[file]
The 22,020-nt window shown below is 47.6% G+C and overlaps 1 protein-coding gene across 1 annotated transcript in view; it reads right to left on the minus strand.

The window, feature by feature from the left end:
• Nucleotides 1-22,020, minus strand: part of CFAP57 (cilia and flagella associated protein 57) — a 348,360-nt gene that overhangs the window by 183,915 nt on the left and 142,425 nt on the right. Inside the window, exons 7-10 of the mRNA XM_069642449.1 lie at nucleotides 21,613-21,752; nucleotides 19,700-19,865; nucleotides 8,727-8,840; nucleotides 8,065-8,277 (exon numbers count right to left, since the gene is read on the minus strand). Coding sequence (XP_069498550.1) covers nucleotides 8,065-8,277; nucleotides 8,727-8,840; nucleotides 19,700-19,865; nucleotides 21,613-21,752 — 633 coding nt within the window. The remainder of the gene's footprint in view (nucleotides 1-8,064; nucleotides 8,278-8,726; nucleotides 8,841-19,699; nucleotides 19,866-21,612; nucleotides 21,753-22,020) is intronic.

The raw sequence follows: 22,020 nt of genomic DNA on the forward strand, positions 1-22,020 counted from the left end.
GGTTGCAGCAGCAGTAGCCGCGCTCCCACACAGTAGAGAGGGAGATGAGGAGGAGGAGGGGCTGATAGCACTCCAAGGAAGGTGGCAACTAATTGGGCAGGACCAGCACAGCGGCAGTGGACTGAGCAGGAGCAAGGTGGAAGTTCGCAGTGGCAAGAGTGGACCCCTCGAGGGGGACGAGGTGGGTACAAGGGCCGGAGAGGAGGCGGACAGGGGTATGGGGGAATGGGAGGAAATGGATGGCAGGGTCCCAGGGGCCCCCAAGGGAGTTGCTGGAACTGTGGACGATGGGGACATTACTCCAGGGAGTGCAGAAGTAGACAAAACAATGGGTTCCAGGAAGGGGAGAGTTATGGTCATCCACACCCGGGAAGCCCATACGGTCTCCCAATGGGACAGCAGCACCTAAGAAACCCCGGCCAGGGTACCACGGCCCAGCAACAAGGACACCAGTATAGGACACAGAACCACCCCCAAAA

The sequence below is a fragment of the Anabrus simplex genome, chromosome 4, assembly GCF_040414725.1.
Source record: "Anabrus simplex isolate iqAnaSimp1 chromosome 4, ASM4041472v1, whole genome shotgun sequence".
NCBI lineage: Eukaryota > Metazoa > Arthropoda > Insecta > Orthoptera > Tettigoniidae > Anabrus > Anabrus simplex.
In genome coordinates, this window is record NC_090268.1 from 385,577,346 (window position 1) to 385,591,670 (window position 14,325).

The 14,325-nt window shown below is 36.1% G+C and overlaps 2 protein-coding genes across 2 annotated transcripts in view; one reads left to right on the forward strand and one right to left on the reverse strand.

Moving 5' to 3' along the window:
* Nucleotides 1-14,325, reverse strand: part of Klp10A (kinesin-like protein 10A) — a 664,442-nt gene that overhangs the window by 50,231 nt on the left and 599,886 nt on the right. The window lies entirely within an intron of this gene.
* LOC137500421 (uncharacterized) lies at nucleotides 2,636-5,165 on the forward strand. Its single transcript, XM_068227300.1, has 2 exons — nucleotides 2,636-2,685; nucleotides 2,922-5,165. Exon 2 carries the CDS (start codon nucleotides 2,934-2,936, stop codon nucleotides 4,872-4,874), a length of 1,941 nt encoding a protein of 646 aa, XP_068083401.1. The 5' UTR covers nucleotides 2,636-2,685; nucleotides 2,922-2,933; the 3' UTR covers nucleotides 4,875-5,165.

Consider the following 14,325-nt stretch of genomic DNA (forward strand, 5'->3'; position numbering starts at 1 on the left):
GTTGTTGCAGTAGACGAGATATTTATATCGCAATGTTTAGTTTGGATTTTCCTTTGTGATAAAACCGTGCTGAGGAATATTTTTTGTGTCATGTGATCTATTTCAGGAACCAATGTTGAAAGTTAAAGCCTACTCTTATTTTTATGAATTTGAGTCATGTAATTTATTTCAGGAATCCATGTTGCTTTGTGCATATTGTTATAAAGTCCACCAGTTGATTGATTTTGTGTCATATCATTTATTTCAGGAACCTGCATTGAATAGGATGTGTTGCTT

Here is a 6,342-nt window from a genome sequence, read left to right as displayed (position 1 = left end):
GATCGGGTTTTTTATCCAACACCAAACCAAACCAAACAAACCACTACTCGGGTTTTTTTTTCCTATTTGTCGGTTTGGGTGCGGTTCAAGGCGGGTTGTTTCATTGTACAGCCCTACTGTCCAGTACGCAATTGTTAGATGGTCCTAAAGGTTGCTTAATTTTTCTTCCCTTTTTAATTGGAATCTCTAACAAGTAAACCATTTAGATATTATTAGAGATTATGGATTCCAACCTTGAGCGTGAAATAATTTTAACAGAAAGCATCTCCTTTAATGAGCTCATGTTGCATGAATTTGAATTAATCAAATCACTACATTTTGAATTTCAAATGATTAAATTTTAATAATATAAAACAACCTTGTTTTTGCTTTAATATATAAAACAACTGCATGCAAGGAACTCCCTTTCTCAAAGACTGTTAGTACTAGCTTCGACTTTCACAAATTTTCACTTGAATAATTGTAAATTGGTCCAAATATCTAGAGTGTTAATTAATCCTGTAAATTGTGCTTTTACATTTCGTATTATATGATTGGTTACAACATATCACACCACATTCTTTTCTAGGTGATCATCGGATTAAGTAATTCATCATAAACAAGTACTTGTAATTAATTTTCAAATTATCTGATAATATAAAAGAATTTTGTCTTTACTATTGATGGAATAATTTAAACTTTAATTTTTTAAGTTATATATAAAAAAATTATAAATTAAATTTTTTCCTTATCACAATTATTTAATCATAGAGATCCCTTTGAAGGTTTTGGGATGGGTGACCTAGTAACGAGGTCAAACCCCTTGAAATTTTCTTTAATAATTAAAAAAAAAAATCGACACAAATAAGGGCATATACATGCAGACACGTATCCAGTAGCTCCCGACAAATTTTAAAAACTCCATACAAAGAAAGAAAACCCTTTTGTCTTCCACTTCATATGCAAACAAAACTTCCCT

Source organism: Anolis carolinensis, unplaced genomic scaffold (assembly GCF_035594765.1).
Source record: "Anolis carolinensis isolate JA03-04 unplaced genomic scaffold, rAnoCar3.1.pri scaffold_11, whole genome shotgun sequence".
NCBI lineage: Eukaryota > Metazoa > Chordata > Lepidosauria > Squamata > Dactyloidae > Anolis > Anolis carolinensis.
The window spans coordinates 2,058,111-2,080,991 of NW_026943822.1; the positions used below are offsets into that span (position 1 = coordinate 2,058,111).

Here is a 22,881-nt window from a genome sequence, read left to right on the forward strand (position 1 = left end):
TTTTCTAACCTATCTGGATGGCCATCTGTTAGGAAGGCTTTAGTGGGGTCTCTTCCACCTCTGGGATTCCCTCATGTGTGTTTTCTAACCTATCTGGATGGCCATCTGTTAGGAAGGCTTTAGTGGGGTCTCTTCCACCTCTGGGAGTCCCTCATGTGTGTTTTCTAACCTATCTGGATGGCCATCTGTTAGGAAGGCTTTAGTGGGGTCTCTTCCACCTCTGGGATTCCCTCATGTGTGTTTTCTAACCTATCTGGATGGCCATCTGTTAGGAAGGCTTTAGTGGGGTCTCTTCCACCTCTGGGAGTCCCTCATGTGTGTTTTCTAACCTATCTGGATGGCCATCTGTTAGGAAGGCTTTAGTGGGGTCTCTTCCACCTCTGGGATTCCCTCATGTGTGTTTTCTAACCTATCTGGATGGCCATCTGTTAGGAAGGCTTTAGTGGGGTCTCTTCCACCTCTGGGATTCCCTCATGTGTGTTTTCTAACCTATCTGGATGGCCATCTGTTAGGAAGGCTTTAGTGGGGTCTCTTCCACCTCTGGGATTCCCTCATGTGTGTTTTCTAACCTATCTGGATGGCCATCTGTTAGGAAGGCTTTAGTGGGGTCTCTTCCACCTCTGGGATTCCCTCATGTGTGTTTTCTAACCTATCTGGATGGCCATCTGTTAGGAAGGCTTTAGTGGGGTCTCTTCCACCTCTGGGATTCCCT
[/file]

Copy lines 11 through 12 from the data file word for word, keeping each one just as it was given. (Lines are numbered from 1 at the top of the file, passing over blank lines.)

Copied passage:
Moving 5' to 3' along the window:
* Nucleotides 1-14,325, reverse strand: part of Klp10A (kinesin-like protein 10A) — a 664,442-nt gene that overhangs the window by 50,231 nt on the left and 599,886 nt on the right. The window lies entirely within an intron of this gene.